The European Beer Consumers' Union has, among its objectives, the support and promotion of the traditional beer styles of its member nations (an easy one for Ireland, that, since we don't have any of our own). So when we were very kindly invited to a tasting and rating event in Liverpool's Lady of Man on Friday night I was expecting some fairly orthodox beers from the Dutch, Danish, Swiss, Swedish etc attendees. Turns out I was wrong.
Well, mostly. The locals had given us bitter because, as I mentioned in my last post, you can't have too much of a good thing. First out of the polypin was King John which promised lots with its strong roasty aromatics, but proved a bit of a let-down by not following through on taste and being too thin of body. Skeleton was next, a simple yellow bitter with not much going on in it. George Wright's Pipe Dream almost follows it into the dullness trap, but had just enough hop aroma and bite to make it worthwhile.
The newest brewery in town, Liverpool Organic, sent along two bottled ales: William Roscoe is a strangely milky/lactic pale brown ale which I rather enjoyed, not least for its full and smooth body. My only IPA of the trip was called Shipwreck, and though Séan didn't approve, its orangey hop character made for a moreish beer which really struck a chord with me.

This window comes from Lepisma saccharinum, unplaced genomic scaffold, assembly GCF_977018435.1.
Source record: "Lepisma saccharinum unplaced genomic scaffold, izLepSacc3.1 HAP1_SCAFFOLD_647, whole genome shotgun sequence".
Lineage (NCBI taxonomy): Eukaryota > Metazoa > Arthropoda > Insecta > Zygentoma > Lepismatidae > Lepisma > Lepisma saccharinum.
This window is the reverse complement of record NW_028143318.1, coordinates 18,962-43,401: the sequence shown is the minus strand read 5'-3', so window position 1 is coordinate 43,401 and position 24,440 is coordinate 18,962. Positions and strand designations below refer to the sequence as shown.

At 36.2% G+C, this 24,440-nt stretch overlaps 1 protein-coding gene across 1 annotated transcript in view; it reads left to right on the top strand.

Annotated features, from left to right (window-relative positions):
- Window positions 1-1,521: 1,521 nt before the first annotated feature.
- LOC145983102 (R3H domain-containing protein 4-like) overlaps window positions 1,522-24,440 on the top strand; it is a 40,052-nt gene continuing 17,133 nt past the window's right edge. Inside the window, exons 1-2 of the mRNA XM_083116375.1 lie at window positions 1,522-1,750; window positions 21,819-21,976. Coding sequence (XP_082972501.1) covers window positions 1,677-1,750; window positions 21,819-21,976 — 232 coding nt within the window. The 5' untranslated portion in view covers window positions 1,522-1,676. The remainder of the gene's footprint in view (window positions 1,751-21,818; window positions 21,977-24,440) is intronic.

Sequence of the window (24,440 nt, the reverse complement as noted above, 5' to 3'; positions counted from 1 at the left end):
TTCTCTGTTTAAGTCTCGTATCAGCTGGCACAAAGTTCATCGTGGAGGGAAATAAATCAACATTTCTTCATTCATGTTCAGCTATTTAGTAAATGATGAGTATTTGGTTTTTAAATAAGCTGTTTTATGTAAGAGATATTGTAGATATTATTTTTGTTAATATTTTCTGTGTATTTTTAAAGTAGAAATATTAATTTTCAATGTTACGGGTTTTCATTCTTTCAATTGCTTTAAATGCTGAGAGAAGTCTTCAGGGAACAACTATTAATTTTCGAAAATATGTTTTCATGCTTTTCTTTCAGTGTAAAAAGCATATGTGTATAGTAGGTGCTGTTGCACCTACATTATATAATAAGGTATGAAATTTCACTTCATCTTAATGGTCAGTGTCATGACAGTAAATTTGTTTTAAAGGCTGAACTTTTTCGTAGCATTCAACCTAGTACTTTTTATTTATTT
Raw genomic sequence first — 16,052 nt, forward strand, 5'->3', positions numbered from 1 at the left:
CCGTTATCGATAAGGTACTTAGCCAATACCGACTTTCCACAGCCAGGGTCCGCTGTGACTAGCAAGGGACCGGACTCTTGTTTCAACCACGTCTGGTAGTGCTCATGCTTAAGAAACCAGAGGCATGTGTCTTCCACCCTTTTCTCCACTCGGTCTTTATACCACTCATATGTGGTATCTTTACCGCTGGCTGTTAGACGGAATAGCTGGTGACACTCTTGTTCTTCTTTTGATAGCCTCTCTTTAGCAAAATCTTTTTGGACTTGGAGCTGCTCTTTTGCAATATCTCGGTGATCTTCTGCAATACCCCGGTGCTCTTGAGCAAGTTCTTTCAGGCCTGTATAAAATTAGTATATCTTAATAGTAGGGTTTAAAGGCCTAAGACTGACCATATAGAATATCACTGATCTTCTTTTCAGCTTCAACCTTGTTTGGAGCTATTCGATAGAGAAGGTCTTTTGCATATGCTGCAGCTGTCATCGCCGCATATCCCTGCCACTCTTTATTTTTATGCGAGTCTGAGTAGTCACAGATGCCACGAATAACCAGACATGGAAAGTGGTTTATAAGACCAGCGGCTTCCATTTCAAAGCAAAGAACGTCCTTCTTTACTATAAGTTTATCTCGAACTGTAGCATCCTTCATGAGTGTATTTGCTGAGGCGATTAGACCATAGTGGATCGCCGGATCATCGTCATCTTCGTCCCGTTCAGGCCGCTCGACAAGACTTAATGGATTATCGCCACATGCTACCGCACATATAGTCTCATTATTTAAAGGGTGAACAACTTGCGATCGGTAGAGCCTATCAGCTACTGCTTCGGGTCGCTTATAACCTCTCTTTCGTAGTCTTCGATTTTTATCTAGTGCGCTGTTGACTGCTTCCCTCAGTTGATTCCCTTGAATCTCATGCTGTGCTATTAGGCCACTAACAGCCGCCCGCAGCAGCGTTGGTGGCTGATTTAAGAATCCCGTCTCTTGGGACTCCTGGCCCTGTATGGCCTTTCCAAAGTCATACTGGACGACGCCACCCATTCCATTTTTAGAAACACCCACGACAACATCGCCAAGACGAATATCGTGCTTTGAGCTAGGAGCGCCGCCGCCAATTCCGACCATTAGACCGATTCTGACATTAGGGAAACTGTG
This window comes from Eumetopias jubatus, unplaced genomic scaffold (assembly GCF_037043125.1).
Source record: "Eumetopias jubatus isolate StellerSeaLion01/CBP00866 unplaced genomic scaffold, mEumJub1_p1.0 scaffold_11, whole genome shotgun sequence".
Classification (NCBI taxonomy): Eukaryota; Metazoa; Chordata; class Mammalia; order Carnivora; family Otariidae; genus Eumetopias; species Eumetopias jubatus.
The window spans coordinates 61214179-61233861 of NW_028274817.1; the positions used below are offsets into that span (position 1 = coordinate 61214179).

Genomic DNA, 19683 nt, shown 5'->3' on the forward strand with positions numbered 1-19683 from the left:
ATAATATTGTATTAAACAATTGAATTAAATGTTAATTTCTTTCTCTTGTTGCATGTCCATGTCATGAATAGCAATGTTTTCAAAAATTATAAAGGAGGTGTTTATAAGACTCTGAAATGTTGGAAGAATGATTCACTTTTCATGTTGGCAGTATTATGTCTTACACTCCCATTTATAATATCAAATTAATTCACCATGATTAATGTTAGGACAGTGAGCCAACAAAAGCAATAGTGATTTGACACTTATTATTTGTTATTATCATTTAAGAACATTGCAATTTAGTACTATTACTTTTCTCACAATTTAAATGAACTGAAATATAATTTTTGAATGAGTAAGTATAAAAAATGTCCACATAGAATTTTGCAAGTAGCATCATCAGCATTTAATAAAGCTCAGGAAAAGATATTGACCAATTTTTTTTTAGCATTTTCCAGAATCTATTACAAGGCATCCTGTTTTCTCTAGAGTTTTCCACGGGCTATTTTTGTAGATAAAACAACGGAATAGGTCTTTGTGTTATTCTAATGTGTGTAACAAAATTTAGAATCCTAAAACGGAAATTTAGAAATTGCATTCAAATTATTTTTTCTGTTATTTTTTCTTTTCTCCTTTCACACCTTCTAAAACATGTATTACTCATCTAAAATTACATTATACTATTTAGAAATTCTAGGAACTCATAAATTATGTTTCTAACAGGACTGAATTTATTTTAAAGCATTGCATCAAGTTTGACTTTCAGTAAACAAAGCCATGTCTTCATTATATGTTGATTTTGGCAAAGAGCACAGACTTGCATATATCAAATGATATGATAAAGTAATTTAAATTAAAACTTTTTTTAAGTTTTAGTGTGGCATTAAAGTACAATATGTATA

Beer always looks more interesting in someone else's table, and I gazed enviously at the bottles from Cantillon and De Molen being circulated elsewhere in the room. With my bitter-rating duties complete, I went on a raid to see what dregs could be gleaned. Laurent was very keen to show off his Swiss-made Irish red Rivale -- a vaguely caramelly, totally unhoppy ale which is characterless enough to blend in with the real thing, though not a bad palate-cleanser between the more involved brews.
It should probably go without saying that the Nordics really pulled out the stops for this, bunch of show-offs that they are. From Finland's Malmgård brewery we had a marvellously chocolatey strong dark and funky ale called Ceci N'est Pas Une Belge, a name which had this Magritte fan chuckling. Denmark's Hornbeer was represented by Caribbean Rumstout, a not-so-subtle concoction of serious chocolate and coffee notes in a hefty 11% ABV body, yet balanced enough to not let the phenols drown out everything else. Yummy stuff, but possibly one to finish the evening on.
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